As companies wrestle with designing and implementing due diligence screening and monitoring programs, several organizations have been pushing the value of certifications.
The certification services come in different forms and with different levels of review. Plus they come with a range of legal caveats.
For now, these programs are valuable but only for a limited purpose. Companies that solely rely on certification services are definitely asking for trouble.
There are two problems with the certification programs.
First, and most importantly, the certification programs only collect information, ask follow-up questions but do nothing to very little to test the accuracy or the veracity of such information. That is a big red flag unto itself and can cause serious problems.
It is easy to imagine the Justice Department and the SEC attorneys reviewing a certification file and then asking company officials why they did not follow-up on information that was provided to them. It could be an easy and quick way for prosecutors to demonstrate the willful blindness of the company actors.
The certification process, however, is helpful as an initial information-gathering tool. Once a company has that information, however, the company has to act on red flags, pursue them to the point of resolution, and develop risk mitigation strategies to address these red flags.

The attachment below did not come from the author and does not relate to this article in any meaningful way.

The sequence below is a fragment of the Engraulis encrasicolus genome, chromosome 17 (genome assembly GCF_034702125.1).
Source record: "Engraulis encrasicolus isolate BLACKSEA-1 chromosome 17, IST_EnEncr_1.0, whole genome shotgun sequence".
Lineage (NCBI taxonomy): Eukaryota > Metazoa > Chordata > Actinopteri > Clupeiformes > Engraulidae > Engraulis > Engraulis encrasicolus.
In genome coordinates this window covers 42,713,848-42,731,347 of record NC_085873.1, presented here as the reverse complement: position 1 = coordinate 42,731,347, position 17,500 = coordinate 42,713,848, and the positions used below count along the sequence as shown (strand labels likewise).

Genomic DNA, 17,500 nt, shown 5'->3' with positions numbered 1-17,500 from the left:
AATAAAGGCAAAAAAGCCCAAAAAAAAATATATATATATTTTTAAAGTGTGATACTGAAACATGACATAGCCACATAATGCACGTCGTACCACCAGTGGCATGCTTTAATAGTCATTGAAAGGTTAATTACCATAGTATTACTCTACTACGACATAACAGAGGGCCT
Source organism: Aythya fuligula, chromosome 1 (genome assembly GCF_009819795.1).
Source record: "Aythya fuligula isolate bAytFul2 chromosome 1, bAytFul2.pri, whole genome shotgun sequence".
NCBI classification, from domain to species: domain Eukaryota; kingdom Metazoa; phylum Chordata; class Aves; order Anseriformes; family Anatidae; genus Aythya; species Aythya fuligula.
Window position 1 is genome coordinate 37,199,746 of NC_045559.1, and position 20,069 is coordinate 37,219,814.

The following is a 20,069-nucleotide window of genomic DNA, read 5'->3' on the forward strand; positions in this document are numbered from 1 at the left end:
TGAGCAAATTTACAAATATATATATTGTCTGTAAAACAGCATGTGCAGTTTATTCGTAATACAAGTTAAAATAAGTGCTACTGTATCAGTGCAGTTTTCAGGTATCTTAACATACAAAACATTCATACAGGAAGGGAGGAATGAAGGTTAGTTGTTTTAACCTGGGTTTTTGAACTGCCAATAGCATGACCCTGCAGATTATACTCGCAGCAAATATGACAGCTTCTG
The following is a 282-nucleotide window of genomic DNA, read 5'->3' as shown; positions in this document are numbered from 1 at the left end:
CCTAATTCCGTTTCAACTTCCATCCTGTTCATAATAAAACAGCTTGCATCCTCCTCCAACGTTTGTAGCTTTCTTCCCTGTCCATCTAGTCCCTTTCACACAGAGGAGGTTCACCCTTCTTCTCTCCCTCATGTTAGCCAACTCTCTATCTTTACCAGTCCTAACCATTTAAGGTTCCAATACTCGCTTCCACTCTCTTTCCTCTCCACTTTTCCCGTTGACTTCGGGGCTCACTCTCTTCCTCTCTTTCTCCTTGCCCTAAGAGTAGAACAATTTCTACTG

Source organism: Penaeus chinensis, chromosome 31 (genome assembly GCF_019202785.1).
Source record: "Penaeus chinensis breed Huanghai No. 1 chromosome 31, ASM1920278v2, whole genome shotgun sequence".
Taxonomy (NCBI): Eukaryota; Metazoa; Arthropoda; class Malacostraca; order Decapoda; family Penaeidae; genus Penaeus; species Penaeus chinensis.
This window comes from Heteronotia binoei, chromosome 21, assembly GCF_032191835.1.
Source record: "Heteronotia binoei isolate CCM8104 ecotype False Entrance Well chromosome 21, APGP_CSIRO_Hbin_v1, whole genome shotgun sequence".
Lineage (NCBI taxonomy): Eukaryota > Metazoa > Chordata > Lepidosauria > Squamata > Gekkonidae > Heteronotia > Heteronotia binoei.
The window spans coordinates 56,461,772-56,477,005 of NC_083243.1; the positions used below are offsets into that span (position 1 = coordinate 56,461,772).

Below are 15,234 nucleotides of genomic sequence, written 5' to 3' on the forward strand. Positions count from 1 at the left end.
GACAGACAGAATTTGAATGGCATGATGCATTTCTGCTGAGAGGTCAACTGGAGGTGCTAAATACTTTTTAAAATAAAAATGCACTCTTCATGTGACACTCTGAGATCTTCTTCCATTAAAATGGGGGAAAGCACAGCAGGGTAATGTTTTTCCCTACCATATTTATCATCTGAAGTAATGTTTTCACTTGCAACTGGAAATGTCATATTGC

The second problem with the certification process is that there are no agreed-upon standards governing the certification process. What may be good for one organization may not work for another organization. It would be helpful for an international organization to develop such standards.
Transparency International and other anti-corruption organizations are working together in this area to help bring greater guidance to the international standards process.
My good friend, Judge Stanley Sporkin, has long advocated for an international approval process for reviewing and blessing proposed third-party agents in accordance with an agreed upon set of standards. Once a third-party is approved by this international organization, the third-party would be able to satisfy most corporate due diligence screening programs.
The concept of certification process, however, is a good one. As always, the tricky part is in the details and how it is implemented. It is helpful when a potential third-party brings to the table a certification.
My warning to everyone is be careful how you use the third-party certification, look under the hood of the certification process and carefully follow-up on important issues. That is where the work will continue – due diligence screening can never be replaced by a certification process until there is a more robust set of standards applied to the certification process.
Also, it is important to remember that the initial screening is only the beginning of the third-party relationship with a company. After the screening and contract is completed, companies have to monitor their third parties, audit them when necessary and integrate them into their training and compliance programs.